STATUS OF CUSTOMARY LAND RIGHTS IN EASTERN BURMA Karen Environmental and Social Action Network

Political Map of Burma

GOVERNMENT SYSTEM
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Burma has been ruled by the military since 1962 The country is in effect governed by a ‘State of Emergency’ People are not protected by law and there is no respect for human rights

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Ongoing conflict and human rights abuses Civil war between Karen resistance forces and the Burmese military for 60 years The Burmese military conducts ongoing human rights abuses including land confiscation, crop and village destruction, extrajudicial killings, forced labour, sexual violence, forced relocation.

SITUATION IN KAREN STATE

SITUATION IN KAREN STATE
There are over 400,000 Internally Displaced People in Eastern Burma (TBBC).  Over 130,000 refugees in Thailand (TBBC).  1 – 2 million migrant workers in Thailand (MAP)

CUSTOMARY LAND TENURE SYSTEMS IN KAREN STATE

CUSTOMARY LAND TENURE SYSTEM
Customary Land Tenure Systems are different throughout Karen State, this is an example Types of land:  Village demarcation : boundaries can be by mountains, rivers, hills, cliffs or land forms  Private ownership: usually only when there are fruit trees, terraced farms or permanent houses

Types of land cont’d:  Communal land: fallowed lands within a village boundaries are communal lands of villagers in that village. Land can be used for rotational farming. All the community members are allowed to access to resources, eg. timbers, non-timber forest products, animals and fish  Protected areas : can be community forest, fish protected areas  Sacred sites : burial ground, spiritual grounds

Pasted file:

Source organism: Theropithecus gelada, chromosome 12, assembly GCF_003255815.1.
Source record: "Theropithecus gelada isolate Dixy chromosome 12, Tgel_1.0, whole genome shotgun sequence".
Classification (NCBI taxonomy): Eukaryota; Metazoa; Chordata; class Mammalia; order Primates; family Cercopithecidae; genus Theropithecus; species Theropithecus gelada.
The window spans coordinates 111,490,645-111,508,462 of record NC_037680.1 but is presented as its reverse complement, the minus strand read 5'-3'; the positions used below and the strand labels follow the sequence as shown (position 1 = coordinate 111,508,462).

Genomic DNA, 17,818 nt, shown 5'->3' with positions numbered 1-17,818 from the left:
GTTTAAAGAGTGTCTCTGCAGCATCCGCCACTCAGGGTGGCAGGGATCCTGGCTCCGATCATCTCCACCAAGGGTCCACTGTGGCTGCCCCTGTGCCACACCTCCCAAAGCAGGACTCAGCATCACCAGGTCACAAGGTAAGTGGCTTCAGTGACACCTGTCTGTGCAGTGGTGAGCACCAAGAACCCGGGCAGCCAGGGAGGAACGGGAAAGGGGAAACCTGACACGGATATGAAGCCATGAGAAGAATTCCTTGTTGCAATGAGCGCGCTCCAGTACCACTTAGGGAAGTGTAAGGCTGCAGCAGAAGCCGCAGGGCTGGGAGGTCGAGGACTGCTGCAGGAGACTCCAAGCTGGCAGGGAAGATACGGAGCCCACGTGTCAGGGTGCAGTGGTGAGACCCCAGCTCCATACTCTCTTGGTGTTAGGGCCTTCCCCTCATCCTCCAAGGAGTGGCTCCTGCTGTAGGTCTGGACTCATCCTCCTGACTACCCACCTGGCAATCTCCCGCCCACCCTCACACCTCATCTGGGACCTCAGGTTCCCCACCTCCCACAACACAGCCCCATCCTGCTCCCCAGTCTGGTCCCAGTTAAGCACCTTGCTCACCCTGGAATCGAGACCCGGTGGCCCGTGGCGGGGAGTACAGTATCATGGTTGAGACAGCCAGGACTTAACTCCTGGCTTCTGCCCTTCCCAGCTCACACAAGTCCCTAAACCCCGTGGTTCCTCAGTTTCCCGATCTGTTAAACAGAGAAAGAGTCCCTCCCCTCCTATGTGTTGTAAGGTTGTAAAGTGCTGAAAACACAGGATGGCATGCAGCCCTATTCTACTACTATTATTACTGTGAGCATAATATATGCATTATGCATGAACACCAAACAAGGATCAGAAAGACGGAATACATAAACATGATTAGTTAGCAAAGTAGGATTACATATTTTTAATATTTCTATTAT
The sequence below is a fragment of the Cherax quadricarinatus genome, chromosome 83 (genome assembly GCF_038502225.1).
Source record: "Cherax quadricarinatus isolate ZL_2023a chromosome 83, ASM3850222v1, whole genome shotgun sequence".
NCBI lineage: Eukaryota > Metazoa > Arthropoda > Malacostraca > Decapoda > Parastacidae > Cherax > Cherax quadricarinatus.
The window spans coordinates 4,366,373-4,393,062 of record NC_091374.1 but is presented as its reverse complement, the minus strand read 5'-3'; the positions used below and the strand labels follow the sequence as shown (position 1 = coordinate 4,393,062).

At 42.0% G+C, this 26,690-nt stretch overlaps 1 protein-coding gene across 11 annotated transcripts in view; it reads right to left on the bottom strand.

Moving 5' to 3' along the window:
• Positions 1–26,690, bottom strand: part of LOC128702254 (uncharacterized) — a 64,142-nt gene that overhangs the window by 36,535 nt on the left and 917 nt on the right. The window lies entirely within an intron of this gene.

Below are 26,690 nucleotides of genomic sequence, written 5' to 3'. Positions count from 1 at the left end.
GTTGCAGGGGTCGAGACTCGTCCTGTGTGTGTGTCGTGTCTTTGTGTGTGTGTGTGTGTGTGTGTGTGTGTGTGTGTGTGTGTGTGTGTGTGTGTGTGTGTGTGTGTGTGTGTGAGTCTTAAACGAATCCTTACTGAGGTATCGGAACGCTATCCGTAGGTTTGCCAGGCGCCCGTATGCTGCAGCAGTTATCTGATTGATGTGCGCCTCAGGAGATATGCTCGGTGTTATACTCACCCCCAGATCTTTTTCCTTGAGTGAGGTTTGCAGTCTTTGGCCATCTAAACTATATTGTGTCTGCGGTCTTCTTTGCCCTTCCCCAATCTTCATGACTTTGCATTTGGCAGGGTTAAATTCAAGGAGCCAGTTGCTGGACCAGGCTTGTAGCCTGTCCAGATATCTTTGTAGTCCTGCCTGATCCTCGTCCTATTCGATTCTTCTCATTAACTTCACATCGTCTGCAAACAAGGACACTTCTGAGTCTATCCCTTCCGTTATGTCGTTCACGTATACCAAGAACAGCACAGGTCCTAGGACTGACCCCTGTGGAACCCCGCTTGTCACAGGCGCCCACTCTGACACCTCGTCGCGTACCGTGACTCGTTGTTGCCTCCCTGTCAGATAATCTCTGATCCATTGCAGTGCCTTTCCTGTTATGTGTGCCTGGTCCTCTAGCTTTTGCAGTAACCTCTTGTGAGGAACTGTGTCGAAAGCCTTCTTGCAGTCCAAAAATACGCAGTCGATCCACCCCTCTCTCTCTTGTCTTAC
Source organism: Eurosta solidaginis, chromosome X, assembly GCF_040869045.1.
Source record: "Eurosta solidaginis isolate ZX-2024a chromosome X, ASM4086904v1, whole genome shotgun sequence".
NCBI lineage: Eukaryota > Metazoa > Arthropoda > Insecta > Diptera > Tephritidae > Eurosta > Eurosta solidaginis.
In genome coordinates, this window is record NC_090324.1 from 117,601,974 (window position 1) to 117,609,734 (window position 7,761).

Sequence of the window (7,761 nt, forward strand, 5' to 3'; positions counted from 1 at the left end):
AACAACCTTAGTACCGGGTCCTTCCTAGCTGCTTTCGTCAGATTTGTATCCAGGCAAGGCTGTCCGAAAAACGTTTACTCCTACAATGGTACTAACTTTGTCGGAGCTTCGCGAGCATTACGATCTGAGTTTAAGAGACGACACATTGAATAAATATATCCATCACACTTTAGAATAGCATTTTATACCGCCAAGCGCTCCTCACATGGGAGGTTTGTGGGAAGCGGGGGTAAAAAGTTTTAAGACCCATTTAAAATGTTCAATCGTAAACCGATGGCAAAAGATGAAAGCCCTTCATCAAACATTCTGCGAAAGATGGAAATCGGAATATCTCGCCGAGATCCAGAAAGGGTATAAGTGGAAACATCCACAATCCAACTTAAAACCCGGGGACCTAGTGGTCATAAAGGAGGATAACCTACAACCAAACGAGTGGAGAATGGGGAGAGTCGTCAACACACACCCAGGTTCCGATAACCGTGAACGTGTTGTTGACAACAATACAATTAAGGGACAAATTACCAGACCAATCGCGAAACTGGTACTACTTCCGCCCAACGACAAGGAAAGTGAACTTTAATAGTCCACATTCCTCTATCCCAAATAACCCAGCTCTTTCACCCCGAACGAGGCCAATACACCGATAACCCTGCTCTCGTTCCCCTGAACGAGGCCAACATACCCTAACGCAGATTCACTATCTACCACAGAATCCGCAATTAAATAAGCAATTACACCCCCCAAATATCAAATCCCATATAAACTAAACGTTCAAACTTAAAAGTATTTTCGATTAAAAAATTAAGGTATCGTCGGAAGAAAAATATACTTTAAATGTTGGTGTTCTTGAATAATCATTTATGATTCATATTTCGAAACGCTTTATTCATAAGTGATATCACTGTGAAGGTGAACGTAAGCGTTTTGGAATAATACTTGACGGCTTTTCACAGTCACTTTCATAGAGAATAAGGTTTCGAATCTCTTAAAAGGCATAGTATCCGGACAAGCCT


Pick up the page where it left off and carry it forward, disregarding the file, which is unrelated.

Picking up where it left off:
CUSTOMARY LAND TENURE SYSTEM

Land Management:  Private land : manage by individuals, but there is usually no restriction to enter private lands to collect forest vegetables, fruits or to go fishing or hunting. Sometimes a land owner might allow other people to use their land temporarily.  Communal Land – there are certain rules and regulations created by the community, eg. certain animals or pregnant animals are not allowed to be killed, prohibit forest fire, collecting honey, rule of animal grazing

CUSTOMARY LAND TENURE SYSTEM

Land Management:  Land allocation: usually, villagers know the available land and choose one  Inherited land – children can inherit land and property from their parents  Sale – not common, but probably can be done if someone moves out off the community or have debt.  Land disputes : if disputed parties can't find a solution or agreement, the issue will be taken to village committee

CUSTOMARY LAND TENURE SYSTEM

THREATS TO CUSTOMARY LAND RIGHTS
Is an informal system and there is collective ownership and responsibility to manage land sustainably (even private land owners). This management system is sustainable however in the current conflict situation there are many threats.

CIVIL WAR
Civil War is the major threat  Burmese military lack of respect for human rights  Militarization of land is increasing  Villagers are displaced  Lose their land and property Affects traditional land management practices and ethics

CIVIL WAR